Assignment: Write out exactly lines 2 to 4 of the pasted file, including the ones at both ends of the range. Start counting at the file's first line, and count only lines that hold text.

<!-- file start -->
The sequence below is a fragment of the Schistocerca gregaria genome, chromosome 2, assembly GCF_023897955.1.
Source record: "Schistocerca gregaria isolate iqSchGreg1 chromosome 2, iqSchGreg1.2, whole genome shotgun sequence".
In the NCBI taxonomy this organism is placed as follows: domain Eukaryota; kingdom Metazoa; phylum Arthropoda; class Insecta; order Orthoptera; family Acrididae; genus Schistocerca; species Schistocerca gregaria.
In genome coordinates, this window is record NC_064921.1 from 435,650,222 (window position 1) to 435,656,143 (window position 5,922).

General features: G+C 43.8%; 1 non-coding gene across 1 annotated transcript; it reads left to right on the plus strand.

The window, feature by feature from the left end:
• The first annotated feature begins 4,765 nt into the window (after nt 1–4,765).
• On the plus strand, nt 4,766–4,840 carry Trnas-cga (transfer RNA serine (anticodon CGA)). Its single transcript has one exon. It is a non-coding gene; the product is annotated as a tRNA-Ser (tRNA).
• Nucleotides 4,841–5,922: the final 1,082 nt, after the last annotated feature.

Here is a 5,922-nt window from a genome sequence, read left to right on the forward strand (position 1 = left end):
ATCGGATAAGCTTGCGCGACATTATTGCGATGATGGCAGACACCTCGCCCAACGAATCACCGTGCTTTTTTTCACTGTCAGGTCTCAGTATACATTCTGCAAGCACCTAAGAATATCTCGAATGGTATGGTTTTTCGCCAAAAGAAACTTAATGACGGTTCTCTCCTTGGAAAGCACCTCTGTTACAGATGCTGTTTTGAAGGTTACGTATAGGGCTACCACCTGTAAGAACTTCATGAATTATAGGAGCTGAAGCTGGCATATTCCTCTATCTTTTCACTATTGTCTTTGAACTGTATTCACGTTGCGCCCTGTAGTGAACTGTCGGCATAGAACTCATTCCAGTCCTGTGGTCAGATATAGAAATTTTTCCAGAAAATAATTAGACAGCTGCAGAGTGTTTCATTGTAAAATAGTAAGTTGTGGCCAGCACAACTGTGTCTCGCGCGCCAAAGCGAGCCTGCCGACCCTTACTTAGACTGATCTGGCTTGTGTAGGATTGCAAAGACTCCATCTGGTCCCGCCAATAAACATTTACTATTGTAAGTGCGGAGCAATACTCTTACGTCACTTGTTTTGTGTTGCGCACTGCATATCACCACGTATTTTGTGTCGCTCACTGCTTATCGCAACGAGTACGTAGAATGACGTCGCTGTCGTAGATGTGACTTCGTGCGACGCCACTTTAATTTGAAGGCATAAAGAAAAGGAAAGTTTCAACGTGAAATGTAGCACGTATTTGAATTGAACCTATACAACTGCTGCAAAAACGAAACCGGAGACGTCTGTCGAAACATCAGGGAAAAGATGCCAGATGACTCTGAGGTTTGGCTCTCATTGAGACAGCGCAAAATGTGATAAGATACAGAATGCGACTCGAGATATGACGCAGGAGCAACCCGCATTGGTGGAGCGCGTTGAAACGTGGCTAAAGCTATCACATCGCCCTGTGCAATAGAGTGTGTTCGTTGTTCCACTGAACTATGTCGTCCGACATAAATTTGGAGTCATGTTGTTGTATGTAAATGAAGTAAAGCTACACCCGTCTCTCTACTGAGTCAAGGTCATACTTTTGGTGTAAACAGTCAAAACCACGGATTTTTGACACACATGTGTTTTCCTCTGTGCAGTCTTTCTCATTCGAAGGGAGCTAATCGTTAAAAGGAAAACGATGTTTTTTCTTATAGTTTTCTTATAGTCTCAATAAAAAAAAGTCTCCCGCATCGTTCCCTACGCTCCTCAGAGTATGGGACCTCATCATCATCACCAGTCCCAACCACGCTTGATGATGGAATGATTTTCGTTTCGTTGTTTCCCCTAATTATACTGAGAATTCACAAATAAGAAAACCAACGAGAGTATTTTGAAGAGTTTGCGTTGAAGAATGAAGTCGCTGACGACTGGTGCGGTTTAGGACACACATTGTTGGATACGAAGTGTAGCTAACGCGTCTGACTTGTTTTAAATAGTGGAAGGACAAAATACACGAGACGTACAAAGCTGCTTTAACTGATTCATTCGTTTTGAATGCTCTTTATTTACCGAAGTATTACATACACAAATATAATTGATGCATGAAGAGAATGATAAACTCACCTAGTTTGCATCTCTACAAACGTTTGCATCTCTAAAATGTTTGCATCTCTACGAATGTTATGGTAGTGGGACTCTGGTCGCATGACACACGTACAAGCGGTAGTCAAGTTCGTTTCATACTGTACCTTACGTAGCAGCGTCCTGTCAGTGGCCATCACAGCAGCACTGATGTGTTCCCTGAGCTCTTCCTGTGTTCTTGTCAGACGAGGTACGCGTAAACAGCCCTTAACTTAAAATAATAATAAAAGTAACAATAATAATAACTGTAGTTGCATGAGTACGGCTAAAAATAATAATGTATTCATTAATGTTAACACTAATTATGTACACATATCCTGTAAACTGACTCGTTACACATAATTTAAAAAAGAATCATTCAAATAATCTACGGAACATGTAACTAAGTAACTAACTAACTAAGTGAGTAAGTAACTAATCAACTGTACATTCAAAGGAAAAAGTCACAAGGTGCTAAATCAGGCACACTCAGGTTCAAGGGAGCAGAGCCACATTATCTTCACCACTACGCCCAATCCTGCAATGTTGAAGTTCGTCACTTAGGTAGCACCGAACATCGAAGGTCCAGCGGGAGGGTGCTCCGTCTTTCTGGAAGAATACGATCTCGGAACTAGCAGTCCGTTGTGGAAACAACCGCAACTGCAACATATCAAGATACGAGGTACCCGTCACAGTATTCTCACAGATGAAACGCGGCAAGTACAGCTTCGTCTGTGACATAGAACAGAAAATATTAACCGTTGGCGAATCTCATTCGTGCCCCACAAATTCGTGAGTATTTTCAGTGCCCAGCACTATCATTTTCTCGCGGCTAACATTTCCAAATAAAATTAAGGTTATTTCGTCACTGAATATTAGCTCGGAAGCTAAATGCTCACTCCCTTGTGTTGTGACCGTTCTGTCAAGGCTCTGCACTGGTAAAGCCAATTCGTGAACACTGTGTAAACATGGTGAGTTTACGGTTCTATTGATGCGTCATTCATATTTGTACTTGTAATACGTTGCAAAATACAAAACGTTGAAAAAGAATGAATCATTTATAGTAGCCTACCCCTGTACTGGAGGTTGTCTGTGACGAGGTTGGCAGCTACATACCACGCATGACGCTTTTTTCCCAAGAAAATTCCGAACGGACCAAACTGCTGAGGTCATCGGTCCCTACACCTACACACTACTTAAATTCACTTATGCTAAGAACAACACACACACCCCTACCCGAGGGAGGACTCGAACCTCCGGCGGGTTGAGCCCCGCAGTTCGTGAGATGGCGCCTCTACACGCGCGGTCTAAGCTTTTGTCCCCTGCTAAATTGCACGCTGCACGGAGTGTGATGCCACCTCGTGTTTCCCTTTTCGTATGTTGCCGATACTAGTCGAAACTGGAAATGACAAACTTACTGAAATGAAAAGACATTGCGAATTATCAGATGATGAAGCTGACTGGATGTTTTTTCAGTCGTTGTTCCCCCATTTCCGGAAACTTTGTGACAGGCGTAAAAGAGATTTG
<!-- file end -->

Source record: "Schistocerca gregaria isolate iqSchGreg1 chromosome 2, iqSchGreg1.2, whole genome shotgun sequence".
In the NCBI taxonomy this organism is placed as follows: domain Eukaryota; kingdom Metazoa; phylum Arthropoda; class Insecta; order Orthoptera; family Acrididae; genus Schistocerca; species Schistocerca gregaria.
In genome coordinates, this window is record NC_064921.1 from 435,650,222 (window position 1) to 435,656,143 (window position 5,922).